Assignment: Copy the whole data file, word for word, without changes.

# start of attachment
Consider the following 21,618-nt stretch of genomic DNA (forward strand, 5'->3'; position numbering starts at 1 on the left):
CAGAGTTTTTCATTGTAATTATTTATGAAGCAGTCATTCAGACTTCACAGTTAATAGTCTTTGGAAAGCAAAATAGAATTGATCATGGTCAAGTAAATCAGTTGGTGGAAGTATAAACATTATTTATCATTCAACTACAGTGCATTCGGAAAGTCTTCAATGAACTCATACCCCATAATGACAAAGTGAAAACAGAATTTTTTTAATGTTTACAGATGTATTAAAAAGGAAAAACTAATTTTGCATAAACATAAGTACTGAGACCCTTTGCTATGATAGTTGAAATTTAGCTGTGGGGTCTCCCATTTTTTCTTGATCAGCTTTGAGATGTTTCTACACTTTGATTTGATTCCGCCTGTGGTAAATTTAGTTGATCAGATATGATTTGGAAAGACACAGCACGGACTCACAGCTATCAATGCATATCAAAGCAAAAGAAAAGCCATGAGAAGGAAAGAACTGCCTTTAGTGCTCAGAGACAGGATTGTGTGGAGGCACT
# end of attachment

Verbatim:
Consider the following 21,618-nt stretch of genomic DNA (forward strand, 5'->3'; position numbering starts at 1 on the left):
CAGAGTTTTTCATTGTAATTATTTATGAAGCAGTCATTCAGACTTCACAGTTAATAGTCTTTGGAAAGCAAAATAGAATTGATCATGGTCAAGTAAATCAGTTGGTGGAAGTATAAACATTATTTATCATTCAACTACAGTGCATTCGGAAAGTCTTCAATGAACTCATACCCCATAATGACAAAGTGAAAACAGAATTTTTTTAATGTTTACAGATGTATTAAAAAGGAAAAACTAATTTTGCATAAACATAAGTACTGAGACCCTTTGCTATGATAGTTGAAATTTAGCTGTGGGGTCTCCCATTTTTTCTTGATCAGCTTTGAGATGTTTCTACACTTTGATTTGATTCCGCCTGTGGTAAATTTAGTTGATCAGATATGATTTGGAAAGACACAGCACGGACTCACAGCTATCAATGCATATCAAAGCAAAAGAAAAGCCATGAGAAGGAAAGAACTGCCTTTAGTGCTCAGAGACAGGATTGTGTGGAGGCACT